Merima Tricic is an LLSP alumna, class of 2013. She shares her story on being bullied and discriminated against because of how she chose to express her faith.
When I first decided to wear the headscarf, in the midst of my second quarter in college, I did not really expect a lot of reactions at school or from the general public. Perhaps it was because I was so taken with my decision that I never gave much thought to how my fellow students would treat me-I certainly had never thought that I would be treated differently by my professors. I assumed that I would be peppered with questions from my peers…why did you make the decision? Why now? But what I was not ready for was the judgment from faculty. After all, at a progressive university, can you really expect to have your relationship with a professor compromised because of religious dress?
In my “hijab chronicles” the most memorable moment is when I walked into a meeting with my professor to discuss my research and I was asked point blank, “What happened to you.” I began to look down at myself…had I cut myself? Was I bleeding? Had I spilled something on my clothes? And then she repeated, “What happened to you.” This time, I felt as if she had slapped me-catching me completely off guard.
“What?” I responded, confused.
“Why are you wearing the hijab?” she had said in a jeering way.
This time I was really flummoxed-shocked. It wasn’t a problem that she asked me why I was wearing the headscarf. It was her tone. She was condemning me.
She walked with me inside the office to which I hesitantly responded, “I… wanted to?”
I had been taken aback by the question and had answered bluntly. I did not feel the need to explain my decision to her. It is my body, right?
She interrupted my inner dialogue by adding, “I don’t understand why women wear this. This is the modern century. Though I am Turkish I don’t see the point of hijab. It’s so cultural. I don’t understand why Turkish women wear it when they are so gorgeous. They wear their scarves and high heels and they are the most corrupt. They don’t really represent Islam. And you! You are at studying at a university. Why would you want to wear it?”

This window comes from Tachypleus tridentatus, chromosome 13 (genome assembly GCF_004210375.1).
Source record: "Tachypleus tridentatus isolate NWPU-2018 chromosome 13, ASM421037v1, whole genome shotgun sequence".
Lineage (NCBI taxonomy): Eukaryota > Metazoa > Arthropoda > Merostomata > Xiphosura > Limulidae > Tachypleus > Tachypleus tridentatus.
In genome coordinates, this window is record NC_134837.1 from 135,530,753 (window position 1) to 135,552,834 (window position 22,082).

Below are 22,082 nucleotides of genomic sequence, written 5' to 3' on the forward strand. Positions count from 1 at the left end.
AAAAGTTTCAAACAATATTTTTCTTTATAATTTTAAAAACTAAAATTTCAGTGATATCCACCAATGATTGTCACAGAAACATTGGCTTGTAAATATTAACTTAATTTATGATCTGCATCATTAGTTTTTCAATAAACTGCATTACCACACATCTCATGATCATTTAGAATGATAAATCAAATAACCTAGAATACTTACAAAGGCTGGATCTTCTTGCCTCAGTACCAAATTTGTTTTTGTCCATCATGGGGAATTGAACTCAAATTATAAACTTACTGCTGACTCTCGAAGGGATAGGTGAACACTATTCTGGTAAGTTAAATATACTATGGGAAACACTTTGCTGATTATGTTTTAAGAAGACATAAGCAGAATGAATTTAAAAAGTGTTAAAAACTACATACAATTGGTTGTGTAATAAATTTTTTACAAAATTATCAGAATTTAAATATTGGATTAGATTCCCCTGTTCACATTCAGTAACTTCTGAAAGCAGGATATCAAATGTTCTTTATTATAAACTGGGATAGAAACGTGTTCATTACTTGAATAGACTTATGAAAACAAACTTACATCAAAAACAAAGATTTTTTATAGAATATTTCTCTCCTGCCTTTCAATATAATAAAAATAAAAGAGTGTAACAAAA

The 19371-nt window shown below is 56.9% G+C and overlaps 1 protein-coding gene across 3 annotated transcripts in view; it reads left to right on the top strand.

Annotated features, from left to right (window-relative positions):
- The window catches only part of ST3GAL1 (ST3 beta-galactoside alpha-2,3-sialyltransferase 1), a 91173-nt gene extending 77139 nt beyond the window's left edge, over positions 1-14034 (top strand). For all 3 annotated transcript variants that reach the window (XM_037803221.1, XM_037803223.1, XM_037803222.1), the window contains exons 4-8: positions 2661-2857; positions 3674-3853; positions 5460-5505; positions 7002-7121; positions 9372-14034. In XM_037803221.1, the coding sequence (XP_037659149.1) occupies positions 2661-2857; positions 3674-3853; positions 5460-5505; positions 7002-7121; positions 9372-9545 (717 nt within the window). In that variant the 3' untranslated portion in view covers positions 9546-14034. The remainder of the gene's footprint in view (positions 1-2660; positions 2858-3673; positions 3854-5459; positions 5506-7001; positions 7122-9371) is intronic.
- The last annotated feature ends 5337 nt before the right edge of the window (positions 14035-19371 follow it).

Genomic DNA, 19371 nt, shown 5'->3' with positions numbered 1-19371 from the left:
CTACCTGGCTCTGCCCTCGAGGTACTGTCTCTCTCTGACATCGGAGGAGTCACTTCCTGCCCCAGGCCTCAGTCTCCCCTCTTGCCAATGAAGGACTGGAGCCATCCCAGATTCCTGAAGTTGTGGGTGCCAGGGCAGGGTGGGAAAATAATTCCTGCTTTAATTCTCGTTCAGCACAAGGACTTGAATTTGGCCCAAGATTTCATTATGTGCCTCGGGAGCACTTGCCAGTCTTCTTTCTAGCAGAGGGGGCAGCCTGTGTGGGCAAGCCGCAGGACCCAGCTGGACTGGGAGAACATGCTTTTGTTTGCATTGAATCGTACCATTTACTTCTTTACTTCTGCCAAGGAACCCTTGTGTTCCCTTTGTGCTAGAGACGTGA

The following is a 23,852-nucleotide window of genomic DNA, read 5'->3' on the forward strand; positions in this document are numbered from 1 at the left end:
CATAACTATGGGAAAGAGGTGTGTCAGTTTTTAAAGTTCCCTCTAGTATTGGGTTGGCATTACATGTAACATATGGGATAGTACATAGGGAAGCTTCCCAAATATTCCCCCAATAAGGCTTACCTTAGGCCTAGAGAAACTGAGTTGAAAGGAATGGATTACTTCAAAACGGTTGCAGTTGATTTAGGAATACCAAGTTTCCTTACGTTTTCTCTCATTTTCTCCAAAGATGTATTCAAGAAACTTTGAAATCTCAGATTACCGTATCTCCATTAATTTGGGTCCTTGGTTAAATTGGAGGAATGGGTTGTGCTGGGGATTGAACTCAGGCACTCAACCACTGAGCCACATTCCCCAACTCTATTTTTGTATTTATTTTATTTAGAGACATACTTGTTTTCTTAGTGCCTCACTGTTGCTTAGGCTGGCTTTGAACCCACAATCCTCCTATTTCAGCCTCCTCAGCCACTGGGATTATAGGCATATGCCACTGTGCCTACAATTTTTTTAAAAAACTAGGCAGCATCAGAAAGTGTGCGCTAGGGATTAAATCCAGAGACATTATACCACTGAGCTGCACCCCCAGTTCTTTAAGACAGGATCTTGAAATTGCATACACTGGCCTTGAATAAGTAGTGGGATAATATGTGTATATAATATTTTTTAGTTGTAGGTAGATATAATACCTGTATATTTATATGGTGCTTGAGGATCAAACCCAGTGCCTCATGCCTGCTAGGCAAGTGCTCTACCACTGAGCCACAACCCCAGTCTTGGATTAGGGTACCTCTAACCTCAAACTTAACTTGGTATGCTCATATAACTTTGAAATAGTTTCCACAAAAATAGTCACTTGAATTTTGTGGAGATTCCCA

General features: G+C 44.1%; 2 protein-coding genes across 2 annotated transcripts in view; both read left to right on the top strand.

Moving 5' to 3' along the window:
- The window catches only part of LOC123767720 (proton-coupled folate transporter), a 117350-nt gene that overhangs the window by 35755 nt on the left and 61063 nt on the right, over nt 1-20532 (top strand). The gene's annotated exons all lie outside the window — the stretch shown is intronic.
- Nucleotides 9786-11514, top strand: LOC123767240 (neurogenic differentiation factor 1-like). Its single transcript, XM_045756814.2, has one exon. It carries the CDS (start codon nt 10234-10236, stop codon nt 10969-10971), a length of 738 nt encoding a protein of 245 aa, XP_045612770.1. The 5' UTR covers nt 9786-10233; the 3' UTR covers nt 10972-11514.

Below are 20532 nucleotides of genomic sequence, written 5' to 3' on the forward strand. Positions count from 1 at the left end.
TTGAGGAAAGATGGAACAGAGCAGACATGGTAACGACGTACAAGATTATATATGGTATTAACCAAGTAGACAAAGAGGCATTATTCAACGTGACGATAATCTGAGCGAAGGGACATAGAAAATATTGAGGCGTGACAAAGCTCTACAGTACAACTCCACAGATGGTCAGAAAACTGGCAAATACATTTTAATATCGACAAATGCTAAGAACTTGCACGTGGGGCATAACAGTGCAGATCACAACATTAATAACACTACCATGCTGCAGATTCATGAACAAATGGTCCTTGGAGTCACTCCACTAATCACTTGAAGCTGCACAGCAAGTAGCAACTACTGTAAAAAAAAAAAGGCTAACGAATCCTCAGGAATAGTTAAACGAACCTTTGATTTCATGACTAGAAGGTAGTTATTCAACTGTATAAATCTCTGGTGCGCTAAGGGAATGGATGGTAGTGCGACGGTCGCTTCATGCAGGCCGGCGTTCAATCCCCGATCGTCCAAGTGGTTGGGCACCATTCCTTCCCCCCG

I was taken aback. I stared at her nonplussed as she continued to speak.
“Women are sexy. What’s the point of hijab anyways? Hijab isn’t even hijab. It’s a political symbol. “
She looked up and down at me as I swallowed and said, “I wear it because I want too. I want to wear the headscarf for myself and for my faith. It is mine. I don’t wear it for political reasons.” It seemed as if my mind was rambling and grasping for words but unable to respond adequately.
She sighed as if exasperated and said, “You look modern at least. Not much different from what you were before.”
I nodded and proceeded to ask her about the submission of my paper. This conversation occurred during my third month of wearing hijab. I was still processing my decision for myself, and I had I had become accustomed to discussing it, especially with non-Muslims. But this conversation with my professor left me completely shocked, hurt and confused. I still remember that my friend was waiting for me outside the office door, her mouth gaping at the conversation she was overhearing.
I spent last summer at KARAMAH attending the Law and Leadership Summer Program. There, I was able to find my voice and tell my story-one of me still finding myself, nuancing my decisions, and dreaming of my future. When I heard about the Muslim America Stories project, particularly the emphasis on school bullying, I knew that I needed to share my story.
It is an unfortunate reality that many who wear the headscarf are subject to various kinds of abuse. From being called a “towel head” at the supermarket to being approached by young Muslim girls after karate competitions thanking me for fighting with my scarf, I have had my fair share of proud moments and bad moments. Because of the bad moments and the overt racism that exists in our communities, I have become accustomed to ignoring the comments. I realized that in disregarding my professor’s comments I was lying to myself. The truth is, I was affected by what she said. She had marginalized me in my safe space…my place of learning. She diminished me as a scholar-questioning my personal decisions and making a judgment about my academic ones. Of course this affected me as a student, as a scholar. School bullying is not just being called names or being treated badly by your fellow students. It is any compromise in your education because someone limits you based on how you appear.